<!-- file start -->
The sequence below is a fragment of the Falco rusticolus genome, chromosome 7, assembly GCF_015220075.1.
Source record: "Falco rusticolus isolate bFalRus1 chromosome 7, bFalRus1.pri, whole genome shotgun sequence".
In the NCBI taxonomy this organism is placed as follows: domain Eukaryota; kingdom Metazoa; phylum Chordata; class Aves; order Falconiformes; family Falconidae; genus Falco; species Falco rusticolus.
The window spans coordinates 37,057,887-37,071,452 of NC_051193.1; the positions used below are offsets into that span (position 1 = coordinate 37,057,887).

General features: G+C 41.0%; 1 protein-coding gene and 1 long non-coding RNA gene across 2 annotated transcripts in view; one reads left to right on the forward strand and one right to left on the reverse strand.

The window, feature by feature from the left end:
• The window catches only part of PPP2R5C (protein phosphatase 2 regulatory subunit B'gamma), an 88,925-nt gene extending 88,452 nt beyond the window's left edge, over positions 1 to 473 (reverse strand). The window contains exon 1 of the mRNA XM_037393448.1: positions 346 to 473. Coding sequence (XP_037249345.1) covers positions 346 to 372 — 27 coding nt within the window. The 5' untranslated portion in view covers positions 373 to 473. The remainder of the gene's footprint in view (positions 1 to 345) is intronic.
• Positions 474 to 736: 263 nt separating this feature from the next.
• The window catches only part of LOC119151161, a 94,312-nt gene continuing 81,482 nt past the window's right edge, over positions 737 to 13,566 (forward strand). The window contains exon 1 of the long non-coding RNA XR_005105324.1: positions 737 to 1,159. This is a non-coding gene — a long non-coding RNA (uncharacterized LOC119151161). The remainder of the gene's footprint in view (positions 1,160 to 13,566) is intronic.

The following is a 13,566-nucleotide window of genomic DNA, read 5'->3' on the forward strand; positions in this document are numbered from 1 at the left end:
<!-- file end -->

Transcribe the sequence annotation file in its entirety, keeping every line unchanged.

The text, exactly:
The sequence below is a fragment of the Falco rusticolus genome, chromosome 7, assembly GCF_015220075.1.
Source record: "Falco rusticolus isolate bFalRus1 chromosome 7, bFalRus1.pri, whole genome shotgun sequence".
In the NCBI taxonomy this organism is placed as follows: domain Eukaryota; kingdom Metazoa; phylum Chordata; class Aves; order Falconiformes; family Falconidae; genus Falco; species Falco rusticolus.
The window spans coordinates 37,057,887-37,071,452 of NC_051193.1; the positions used below are offsets into that span (position 1 = coordinate 37,057,887).

General features: G+C 41.0%; 1 protein-coding gene and 1 long non-coding RNA gene across 2 annotated transcripts in view; one reads left to right on the forward strand and one right to left on the reverse strand.

The window, feature by feature from the left end:
• The window catches only part of PPP2R5C (protein phosphatase 2 regulatory subunit B'gamma), an 88,925-nt gene extending 88,452 nt beyond the window's left edge, over positions 1 to 473 (reverse strand). The window contains exon 1 of the mRNA XM_037393448.1: positions 346 to 473. Coding sequence (XP_037249345.1) covers positions 346 to 372 — 27 coding nt within the window. The 5' untranslated portion in view covers positions 373 to 473. The remainder of the gene's footprint in view (positions 1 to 345) is intronic.
• Positions 474 to 736: 263 nt separating this feature from the next.
• The window catches only part of LOC119151161, a 94,312-nt gene continuing 81,482 nt past the window's right edge, over positions 737 to 13,566 (forward strand). The window contains exon 1 of the long non-coding RNA XR_005105324.1: positions 737 to 1,159. This is a non-coding gene — a long non-coding RNA (uncharacterized LOC119151161). The remainder of the gene's footprint in view (positions 1,160 to 13,566) is intronic.

The following is a 13,566-nucleotide window of genomic DNA, read 5'->3' on the forward strand; positions in this document are numbered from 1 at the left end: